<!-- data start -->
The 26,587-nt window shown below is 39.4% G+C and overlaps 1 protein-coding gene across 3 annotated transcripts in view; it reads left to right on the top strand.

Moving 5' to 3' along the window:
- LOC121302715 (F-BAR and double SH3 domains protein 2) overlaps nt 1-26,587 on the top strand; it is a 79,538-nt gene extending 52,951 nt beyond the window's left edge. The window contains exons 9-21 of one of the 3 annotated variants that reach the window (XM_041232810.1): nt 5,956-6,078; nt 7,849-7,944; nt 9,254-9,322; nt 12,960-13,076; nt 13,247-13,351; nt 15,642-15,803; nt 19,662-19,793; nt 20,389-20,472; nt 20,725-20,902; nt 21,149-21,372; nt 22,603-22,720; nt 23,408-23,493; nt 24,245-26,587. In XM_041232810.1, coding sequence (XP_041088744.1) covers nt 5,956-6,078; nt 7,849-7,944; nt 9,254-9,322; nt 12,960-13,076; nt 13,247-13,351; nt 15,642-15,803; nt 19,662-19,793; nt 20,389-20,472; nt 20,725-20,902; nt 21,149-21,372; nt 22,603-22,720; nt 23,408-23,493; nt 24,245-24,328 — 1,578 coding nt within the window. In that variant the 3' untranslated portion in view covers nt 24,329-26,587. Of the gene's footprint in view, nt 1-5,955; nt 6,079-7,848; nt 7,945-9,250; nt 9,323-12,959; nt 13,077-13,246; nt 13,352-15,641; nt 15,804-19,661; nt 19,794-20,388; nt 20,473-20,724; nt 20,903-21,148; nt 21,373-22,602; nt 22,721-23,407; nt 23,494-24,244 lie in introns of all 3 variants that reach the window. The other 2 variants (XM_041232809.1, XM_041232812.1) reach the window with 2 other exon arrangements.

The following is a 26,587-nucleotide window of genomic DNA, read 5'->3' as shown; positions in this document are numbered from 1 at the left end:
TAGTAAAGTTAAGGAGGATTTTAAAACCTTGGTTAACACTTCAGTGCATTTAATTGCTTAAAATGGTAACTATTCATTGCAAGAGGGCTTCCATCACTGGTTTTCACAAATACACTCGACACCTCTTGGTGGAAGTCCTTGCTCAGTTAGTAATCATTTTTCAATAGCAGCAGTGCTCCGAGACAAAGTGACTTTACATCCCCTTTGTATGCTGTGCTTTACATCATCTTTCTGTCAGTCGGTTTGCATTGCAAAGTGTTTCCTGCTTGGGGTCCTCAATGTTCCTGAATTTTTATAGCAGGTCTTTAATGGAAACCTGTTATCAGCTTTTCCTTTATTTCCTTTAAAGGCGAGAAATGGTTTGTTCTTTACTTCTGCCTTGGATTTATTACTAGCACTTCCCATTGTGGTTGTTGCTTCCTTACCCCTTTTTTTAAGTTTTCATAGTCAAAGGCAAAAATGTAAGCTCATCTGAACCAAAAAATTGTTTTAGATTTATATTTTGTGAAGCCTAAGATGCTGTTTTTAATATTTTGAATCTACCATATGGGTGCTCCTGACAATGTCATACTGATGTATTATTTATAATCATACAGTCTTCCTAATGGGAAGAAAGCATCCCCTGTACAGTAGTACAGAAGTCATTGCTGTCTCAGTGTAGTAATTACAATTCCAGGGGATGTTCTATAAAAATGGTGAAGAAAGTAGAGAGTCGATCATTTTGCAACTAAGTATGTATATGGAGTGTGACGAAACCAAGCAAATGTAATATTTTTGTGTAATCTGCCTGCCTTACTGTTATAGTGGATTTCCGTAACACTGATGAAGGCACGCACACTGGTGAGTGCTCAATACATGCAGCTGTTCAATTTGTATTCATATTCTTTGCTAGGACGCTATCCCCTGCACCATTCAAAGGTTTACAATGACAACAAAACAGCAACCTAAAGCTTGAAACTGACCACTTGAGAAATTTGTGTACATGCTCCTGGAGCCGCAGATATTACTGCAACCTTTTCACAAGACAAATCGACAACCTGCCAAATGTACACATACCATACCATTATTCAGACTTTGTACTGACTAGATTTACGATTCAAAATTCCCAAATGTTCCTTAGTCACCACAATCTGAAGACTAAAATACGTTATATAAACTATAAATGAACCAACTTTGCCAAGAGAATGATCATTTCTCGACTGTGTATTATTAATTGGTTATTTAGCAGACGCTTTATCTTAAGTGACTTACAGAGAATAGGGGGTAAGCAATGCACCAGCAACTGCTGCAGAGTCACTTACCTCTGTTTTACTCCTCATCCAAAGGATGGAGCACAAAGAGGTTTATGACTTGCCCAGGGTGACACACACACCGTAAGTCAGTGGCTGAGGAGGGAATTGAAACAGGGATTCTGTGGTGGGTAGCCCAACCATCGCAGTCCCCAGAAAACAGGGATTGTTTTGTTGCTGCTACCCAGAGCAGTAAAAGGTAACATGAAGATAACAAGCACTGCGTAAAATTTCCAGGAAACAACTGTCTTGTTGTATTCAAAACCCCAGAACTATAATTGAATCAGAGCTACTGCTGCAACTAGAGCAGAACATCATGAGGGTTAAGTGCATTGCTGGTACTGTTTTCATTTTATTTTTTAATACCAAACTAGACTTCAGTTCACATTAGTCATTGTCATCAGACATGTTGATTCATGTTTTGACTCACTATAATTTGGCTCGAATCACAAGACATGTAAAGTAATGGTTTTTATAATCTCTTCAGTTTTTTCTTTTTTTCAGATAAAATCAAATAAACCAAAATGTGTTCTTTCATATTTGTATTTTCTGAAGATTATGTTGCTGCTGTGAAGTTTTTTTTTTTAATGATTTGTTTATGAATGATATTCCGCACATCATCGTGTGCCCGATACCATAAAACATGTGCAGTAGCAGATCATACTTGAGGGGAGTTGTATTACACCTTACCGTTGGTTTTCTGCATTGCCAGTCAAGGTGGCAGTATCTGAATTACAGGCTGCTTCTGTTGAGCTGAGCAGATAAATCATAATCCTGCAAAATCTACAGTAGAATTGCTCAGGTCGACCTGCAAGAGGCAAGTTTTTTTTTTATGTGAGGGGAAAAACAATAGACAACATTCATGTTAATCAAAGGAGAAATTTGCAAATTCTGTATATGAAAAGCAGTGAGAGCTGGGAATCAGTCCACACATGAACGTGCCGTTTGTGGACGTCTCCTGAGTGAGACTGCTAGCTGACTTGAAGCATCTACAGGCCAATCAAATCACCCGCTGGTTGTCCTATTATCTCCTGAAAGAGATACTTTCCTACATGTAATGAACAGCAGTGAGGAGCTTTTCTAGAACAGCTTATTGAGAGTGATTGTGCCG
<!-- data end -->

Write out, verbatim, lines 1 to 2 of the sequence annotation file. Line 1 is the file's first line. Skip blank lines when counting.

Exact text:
The 26,587-nt window shown below is 39.4% G+C and overlaps 1 protein-coding gene across 3 annotated transcripts in view; it reads left to right on the top strand.

Moving 5' to 3' along the window: